If you had to conjure up a mental picture of Provence – what would it be?
Thanks to talented photographers who have turned their best shots into postcards, books and Internet sites, one of the most iconic images of Provence is the deep purple undulating rows of lavender plants.
Nutmeg has wanted to visit Portugal since the 1970s.
At that time, her parents spent their holiday venturing along the rugged Atlantic coastline and small roads in a Volkswagen (VW) van, sharing the driving and vinho verde (young wine) with some Canadian friends. It was their photos of sunny surf swept shorelines and red-checkered tablecloths that stuck Portugal firmly on Nutmeg’s travel bucket list.
Regular G&N readers know Nutmeg cannot resist a market and certainly not if it involves coffee, lunch or both. That is exactly what a couple hours at the English Market in Cork served up. The name may seem a bit odd in the heart of Ireland, but it was the Protestant or “English” corporation, which controlled Cork at the time that created the market. The English Market first opened to the public on August 1st, 1788 predating the election of the first US president.
Most readers already know that Ginger is a devoted rodeo fan and Calgary Stampede volunteer. In the last few years, he has embraced Provencal equine traditions surrounding brawny white horses and feisty midnight-black bulls. Ginger can explain the rules of a Course Camarguaise, and he has been to ferrades (branding events). In the process, he has taken hundreds of photos of bulls running in the streets during the annual Fêtes de Village in August.
However, his heart remains saddled to traditional rodeo.
Exhausted by merciless cold and blowing snow, you can hardly wait to get seated on the airplane that promises to transport you far away from this Siberia-esq scene. You arrived at the airport within the current allowable check-in limits, but despite your best efforts the security line snaked well into the concourse and now you are at a full sprint flying through the airport with your suitcase and laptop, leaving a path of destruction in your wake. The plane’s overhead compartments are full of winter jackets, so you have crammed your carry-on under the seat and can barely move your legs for the next four hours. Sound familiar?
Now, picture the same scenario only you are mobility impaired, you cannot sprint through the concourse or even reach the overhead compartments. That is Martin Heng’s reality.
Marseille has managed to improve its image in the last few years, from seedy French port to European Cultural Capital in 2013. A financial infusion of several hundred million Euros did a lot for cleaning up the heart of the tourist area and expanding the city’s museums. The last major infrastructure project of this magnitude in Marseille was the post WWII reconstruction of the Vieux Port and le Panier district.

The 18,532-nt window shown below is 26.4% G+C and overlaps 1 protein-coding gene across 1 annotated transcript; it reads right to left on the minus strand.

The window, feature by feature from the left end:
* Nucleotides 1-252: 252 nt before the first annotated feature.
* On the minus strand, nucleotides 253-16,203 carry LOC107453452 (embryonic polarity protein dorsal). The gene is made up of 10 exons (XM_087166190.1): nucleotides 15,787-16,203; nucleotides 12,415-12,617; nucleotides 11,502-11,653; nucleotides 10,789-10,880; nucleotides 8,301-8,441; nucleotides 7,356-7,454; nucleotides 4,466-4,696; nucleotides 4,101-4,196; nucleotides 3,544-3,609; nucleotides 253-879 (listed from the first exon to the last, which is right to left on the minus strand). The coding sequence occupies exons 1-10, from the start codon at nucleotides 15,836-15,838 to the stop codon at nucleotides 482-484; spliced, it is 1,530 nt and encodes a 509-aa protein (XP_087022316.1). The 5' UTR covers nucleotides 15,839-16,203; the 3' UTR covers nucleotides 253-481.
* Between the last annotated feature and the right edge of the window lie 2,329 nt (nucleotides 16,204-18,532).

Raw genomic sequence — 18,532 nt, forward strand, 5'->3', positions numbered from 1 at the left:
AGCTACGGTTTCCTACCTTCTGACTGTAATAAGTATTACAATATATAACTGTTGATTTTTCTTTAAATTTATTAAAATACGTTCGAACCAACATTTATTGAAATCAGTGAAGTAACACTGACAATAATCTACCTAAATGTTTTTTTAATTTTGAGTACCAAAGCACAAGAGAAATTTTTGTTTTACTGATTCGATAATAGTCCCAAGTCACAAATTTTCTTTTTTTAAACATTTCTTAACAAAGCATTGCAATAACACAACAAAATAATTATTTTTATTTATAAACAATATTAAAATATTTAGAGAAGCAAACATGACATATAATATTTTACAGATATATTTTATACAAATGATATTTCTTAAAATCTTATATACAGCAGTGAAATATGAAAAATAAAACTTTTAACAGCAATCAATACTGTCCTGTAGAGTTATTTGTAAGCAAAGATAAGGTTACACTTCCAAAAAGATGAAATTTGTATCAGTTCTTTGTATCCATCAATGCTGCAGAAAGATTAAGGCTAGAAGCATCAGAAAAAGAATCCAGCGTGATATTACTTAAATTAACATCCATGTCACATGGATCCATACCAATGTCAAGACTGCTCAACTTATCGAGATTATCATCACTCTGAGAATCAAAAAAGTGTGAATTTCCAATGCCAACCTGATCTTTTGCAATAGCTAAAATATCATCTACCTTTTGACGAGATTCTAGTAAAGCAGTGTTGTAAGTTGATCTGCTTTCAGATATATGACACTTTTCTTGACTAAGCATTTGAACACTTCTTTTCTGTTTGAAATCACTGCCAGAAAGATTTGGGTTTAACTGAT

Marseille’s cultural transformation has been significant, including the recently renovated Palais Longchamp home of two galleries the Natural History Museum and the Musée des Beaux-Arts.
Salty cobalt-blue waters of the Mediterranean slip into the Port of Marseille under the careful watch of two stoic limestone sentries, Fort Saint-Jean and Fort Saint-Nicholas. In 1660, King Louis XIV ordered the construction of Fort Saint-Nicholas and the reinforcement of existing structures at Fort Saint-Jean. The justification for these monumental building projects was to improve the defense capabilities of the old port. The reality was likely more a show of military force to encourage calm among Marseille’s rebellious citizens than against the threat of external attack, the forts’ cannons faced the city.
Nutmeg loves France and Ginger tolerates her passion. The way they manage to find moderately stable ground within the quicksand of their personal interests is in those moments when friends come to visit. These encounters are an anchor with the familiar, and the ballast that settles a slightly rocky boat. Sometimes, they are able to convince those friends to explore with them.
One recent occasion was a group bike trip through the now tranquil Dordogne, a region of France that once was the subject of violent tug-a-wars between French and English forces. Either, these were good friends or they were desperate for a vacation as the general descriptions for each day were as follows:
• Moderately hilly
• Mostly hilly
• The odd flat section
• Steep hills
Maybe, it was the draw of history or the promise of wine, but they all came to discover historical Dordogne.
It used to be that riding backwards in a ‘woodie’ station wagon without seat belts was an adventure. Now parents need to find ways to entertain their kids who can text one friend, Facetime with another, post to Instagram and tweet about their lunch all in the same 30-second span of time. Riding in backwards in a car may not quite achieve the necessary thrill-quotient intensity these days.
Jean-Louis Sibuet quickly appreciated the realities of the hospitality trade, once his parents purchased le Fer à Cheval Hotel in Megève. His early grounding in the accommodation business has evolved into a French boutique hospitality chain. Mr. Sibuet and his wife Jocelyne have created a luxurious, contemporary brand while maintaining a resilient respect for the local environment unique to each of their hotel properties.